AGROFORESTRY AND ETHNOBOTANY
In a world where conservation and development are always seen as being at odds with one another, we want our project at Bukit Tigapuluh to work towards showing that they can co-exist, or even thrive together. We want the Princeton rainforest to work towards to growth and harvest of crops from ecologically rich forests with minimal, or even positive impacts on the surrounding forests. Some ideas that are on the table include the harvest of non-timber forest products like honey, rattan, camphor, and dammar resin using traditional methods as practiced by the indigenous peoples of the region. We are also considering growing shade-grown Sumatra coffee in our Princeton rainforest, or growing interspersed sago palms for the production of sugar and sago starch for the local market. We want our forest to be productive for local people as well as wildlife - we hope this is a small step towards mitigating the massive human-wildlife tensions in Sumatra today.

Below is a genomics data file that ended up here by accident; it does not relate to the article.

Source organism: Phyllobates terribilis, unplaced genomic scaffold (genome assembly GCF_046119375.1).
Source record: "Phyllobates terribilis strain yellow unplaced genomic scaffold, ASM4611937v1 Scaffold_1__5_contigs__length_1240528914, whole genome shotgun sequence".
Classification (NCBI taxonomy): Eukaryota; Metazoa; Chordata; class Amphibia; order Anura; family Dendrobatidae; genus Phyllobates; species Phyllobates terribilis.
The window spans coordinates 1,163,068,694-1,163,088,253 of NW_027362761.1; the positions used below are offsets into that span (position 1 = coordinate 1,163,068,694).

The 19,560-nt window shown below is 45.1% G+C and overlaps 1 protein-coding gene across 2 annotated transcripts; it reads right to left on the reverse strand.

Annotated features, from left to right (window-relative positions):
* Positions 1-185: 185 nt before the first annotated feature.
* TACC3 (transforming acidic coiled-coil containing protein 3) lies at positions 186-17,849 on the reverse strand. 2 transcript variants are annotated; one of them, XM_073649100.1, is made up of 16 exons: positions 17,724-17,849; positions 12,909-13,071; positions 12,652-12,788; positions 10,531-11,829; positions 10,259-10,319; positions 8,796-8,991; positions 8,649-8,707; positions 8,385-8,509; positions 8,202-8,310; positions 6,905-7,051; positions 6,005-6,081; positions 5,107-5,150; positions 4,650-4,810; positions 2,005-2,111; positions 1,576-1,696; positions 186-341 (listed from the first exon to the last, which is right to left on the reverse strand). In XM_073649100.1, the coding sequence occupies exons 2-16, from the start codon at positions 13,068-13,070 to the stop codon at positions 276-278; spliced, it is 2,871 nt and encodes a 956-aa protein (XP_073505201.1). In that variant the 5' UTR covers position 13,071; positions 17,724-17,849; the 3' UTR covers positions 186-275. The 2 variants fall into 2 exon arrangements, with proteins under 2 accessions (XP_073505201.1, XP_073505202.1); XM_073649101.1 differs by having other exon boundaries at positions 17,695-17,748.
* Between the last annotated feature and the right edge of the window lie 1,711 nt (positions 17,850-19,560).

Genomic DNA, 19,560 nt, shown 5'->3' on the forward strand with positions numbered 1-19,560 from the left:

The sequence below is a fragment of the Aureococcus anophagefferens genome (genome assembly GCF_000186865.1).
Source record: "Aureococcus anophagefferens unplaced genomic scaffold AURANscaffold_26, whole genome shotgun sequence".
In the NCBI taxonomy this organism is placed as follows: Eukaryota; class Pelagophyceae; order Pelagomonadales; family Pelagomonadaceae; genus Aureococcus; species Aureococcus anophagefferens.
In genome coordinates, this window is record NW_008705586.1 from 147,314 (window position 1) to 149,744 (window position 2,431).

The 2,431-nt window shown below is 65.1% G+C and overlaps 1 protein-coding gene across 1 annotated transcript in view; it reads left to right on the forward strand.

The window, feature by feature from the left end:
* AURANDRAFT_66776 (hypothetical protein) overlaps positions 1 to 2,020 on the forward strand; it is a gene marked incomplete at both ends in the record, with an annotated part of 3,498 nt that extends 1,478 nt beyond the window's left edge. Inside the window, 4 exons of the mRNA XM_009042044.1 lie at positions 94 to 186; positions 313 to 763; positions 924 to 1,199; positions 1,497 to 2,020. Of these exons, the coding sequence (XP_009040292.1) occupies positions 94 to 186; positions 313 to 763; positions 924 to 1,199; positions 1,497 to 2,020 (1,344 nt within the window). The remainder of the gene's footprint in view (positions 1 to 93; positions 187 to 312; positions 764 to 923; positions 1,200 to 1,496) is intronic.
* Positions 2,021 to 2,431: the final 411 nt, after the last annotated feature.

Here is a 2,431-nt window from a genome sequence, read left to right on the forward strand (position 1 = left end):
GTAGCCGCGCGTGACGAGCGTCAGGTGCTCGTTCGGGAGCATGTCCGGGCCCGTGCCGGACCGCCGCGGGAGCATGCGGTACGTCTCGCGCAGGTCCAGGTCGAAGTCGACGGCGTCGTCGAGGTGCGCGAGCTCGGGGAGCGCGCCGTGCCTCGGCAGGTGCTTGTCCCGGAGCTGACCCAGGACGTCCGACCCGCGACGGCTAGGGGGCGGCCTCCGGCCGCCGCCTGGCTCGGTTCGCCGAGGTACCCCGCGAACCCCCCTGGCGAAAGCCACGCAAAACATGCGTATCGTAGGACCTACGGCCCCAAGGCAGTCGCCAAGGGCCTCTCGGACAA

Furthermore, the various ethnic groups of the region, from the Orang Rimba, the Talang Mamak (both hunter-gatherer groups intimately tied to the forest), and the Sundanese and other Sumatran peoples, all practice highly developed forms of traditional herbal medicine. We would hope to devote part of our forest to be a living repository of indigenous knowledge - a biobank. We hope to collect and grow medicinal plants in a nursery, along with documenting and collecting information on the traditional uses of plants to make the value of the forest to humans even more apparent.